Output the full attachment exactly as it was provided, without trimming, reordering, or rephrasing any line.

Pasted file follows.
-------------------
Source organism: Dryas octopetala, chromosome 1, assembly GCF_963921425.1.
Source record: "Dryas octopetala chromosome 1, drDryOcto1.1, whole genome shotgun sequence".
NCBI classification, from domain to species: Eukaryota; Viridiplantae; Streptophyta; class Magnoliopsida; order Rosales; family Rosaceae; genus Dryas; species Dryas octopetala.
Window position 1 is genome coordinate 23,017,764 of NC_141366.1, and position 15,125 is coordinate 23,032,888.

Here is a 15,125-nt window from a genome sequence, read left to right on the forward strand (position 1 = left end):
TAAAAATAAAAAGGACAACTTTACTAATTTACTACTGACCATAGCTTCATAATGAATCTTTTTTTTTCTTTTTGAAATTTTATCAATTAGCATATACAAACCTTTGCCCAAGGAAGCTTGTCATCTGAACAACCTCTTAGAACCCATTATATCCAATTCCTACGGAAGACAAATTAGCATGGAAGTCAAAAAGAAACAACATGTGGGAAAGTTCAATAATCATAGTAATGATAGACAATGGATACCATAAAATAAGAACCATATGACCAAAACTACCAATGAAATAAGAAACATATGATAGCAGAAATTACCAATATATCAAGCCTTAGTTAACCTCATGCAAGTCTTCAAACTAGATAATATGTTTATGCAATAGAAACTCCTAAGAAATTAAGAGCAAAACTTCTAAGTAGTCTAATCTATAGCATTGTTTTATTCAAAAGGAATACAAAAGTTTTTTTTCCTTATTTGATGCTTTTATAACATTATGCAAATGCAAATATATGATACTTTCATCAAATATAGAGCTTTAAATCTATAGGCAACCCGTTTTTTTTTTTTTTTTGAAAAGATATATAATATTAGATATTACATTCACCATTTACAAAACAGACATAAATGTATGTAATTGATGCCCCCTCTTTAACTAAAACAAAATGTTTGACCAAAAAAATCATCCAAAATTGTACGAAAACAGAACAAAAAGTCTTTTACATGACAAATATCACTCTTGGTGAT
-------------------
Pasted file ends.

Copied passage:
Source organism: Dryas octopetala, chromosome 1, assembly GCF_963921425.1.
Source record: "Dryas octopetala chromosome 1, drDryOcto1.1, whole genome shotgun sequence".
NCBI classification, from domain to species: Eukaryota; Viridiplantae; Streptophyta; class Magnoliopsida; order Rosales; family Rosaceae; genus Dryas; species Dryas octopetala.
Window position 1 is genome coordinate 23,017,764 of NC_141366.1, and position 15,125 is coordinate 23,032,888.

Here is a 15,125-nt window from a genome sequence, read left to right on the forward strand (position 1 = left end):
TAAAAATAAAAAGGACAACTTTACTAATTTACTACTGACCATAGCTTCATAATGAATCTTTTTTTTTCTTTTTGAAATTTTATCAATTAGCATATACAAACCTTTGCCCAAGGAAGCTTGTCATCTGAACAACCTCTTAGAACCCATTATATCCAATTCCTACGGAAGACAAATTAGCATGGAAGTCAAAAAGAAACAACATGTGGGAAAGTTCAATAATCATAGTAATGATAGACAATGGATACCATAAAATAAGAACCATATGACCAAAACTACCAATGAAATAAGAAACATATGATAGCAGAAATTACCAATATATCAAGCCTTAGTTAACCTCATGCAAGTCTTCAAACTAGATAATATGTTTATGCAATAGAAACTCCTAAGAAATTAAGAGCAAAACTTCTAAGTAGTCTAATCTATAGCATTGTTTTATTCAAAAGGAATACAAAAGTTTTTTTTCCTTATTTGATGCTTTTATAACATTATGCAAATGCAAATATATGATACTTTCATCAAATATAGAGCTTTAAATCTATAGGCAACCCGTTTTTTTTTTTTTTTTGAAAAGATATATAATATTAGATATTACATTCACCATTTACAAAACAGACATAAATGTATGTAATTGATGCCCCCTCTTTAACTAAAACAAAATGTTTGACCAAAAAAATCATCCAAAATTGTACGAAAACAGAACAAAAAGTCTTTTACATGACAAATATCACTCTTGGTGAT